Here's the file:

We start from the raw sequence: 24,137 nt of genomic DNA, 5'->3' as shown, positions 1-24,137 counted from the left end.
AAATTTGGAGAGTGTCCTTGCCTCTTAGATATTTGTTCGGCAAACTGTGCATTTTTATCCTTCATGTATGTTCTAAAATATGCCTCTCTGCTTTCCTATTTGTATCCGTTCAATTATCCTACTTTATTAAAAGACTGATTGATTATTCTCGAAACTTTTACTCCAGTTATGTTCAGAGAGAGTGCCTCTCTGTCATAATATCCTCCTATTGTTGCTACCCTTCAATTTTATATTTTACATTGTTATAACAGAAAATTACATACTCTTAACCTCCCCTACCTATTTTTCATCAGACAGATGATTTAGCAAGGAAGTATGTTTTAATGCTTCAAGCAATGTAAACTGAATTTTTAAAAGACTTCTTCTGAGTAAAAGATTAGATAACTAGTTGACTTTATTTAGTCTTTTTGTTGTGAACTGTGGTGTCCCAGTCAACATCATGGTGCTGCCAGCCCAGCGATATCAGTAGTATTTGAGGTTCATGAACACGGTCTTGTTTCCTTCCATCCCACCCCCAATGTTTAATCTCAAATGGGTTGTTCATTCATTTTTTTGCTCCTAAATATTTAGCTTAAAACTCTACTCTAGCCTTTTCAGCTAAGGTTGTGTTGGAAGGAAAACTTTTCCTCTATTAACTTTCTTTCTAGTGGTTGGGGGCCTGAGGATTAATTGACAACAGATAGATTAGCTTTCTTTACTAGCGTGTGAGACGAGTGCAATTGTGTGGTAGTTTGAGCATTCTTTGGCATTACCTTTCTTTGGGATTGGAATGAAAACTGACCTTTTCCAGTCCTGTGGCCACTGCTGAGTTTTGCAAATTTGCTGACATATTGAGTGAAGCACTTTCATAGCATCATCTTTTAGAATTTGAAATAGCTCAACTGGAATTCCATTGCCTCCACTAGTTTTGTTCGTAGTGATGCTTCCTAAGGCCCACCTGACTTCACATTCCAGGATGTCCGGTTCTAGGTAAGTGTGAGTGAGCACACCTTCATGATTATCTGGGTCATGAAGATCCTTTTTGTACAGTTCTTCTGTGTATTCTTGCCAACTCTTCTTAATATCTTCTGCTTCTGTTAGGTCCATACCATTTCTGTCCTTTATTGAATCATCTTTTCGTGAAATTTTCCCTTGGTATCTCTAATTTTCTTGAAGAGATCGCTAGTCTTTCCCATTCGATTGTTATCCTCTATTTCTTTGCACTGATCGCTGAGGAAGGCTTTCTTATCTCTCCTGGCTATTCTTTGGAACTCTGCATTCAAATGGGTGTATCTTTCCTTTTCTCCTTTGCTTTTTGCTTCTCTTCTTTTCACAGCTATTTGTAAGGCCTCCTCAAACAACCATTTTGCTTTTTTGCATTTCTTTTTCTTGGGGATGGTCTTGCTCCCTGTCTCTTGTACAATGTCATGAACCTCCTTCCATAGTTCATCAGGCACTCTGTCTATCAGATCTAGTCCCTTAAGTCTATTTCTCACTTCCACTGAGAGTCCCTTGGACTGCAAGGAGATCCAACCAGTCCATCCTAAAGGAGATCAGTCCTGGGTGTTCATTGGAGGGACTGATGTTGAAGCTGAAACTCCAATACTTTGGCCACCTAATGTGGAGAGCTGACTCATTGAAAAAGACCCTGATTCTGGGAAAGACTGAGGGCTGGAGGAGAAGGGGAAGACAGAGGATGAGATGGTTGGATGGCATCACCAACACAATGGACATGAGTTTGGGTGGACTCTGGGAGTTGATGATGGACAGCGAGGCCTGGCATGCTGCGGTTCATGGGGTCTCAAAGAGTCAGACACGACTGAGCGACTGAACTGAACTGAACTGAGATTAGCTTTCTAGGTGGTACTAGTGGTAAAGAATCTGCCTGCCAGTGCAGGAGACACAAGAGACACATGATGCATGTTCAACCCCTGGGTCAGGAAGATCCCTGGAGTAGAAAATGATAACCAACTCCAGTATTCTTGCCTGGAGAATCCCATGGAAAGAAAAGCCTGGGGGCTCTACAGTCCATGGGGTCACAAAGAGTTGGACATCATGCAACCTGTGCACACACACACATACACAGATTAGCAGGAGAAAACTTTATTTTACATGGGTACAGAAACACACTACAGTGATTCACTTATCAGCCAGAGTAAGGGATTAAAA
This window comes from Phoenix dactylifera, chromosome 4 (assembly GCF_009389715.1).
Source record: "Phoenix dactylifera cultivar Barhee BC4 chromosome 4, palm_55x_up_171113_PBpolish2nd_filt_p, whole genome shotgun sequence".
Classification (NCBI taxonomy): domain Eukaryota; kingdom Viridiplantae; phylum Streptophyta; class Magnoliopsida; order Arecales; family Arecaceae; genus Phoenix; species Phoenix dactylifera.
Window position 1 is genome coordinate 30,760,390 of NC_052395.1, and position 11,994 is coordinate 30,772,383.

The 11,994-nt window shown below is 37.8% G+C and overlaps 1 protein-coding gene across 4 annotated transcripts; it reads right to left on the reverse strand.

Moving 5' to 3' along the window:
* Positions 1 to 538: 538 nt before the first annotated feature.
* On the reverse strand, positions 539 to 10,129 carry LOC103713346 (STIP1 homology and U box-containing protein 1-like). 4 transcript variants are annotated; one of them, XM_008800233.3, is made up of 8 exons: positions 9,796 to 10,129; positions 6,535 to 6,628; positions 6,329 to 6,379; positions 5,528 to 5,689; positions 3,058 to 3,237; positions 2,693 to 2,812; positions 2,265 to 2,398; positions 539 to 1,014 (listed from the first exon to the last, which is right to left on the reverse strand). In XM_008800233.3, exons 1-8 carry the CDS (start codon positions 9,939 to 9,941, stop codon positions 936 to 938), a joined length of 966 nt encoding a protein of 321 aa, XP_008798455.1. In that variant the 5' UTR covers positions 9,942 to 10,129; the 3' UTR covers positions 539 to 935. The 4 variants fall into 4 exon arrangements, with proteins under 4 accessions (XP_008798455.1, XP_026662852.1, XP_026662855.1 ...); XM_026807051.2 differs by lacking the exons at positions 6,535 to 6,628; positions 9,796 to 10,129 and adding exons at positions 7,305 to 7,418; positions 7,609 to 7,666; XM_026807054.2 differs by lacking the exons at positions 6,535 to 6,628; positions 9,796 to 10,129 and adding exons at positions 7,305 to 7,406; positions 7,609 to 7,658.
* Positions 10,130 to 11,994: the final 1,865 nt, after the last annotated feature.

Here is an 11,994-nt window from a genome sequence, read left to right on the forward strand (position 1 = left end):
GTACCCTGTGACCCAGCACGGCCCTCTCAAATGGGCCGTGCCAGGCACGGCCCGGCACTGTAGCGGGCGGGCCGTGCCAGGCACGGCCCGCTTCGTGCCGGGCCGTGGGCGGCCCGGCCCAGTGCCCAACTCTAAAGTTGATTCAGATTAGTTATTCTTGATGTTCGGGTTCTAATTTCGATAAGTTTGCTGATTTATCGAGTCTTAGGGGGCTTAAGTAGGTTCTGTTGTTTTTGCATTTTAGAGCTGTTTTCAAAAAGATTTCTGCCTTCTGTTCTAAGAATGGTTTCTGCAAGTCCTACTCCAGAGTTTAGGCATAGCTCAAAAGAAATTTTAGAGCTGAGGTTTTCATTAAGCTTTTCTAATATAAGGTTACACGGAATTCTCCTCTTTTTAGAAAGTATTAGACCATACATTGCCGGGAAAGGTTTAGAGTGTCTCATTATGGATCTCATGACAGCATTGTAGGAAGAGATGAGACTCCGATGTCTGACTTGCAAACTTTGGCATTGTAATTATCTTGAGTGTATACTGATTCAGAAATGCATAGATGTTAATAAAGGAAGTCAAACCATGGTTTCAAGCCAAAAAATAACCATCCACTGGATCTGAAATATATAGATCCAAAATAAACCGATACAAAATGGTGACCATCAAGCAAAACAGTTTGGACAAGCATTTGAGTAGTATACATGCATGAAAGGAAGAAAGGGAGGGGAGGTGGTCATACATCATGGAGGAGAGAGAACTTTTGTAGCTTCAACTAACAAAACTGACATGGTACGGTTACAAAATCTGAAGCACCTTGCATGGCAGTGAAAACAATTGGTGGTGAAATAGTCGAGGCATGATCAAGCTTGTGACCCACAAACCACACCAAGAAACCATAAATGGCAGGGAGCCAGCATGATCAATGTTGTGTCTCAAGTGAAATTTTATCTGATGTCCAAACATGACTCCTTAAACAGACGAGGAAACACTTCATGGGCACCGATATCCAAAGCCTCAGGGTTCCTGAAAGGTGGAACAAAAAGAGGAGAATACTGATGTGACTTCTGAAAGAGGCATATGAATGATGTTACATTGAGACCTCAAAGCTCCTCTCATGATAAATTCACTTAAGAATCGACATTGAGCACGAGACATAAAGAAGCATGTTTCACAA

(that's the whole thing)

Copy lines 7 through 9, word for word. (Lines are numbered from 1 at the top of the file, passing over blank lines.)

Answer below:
The 11,994-nt window shown below is 37.8% G+C and overlaps 1 protein-coding gene across 4 annotated transcripts; it reads right to left on the reverse strand.

Moving 5' to 3' along the window:
* Positions 1 to 538: 538 nt before the first annotated feature.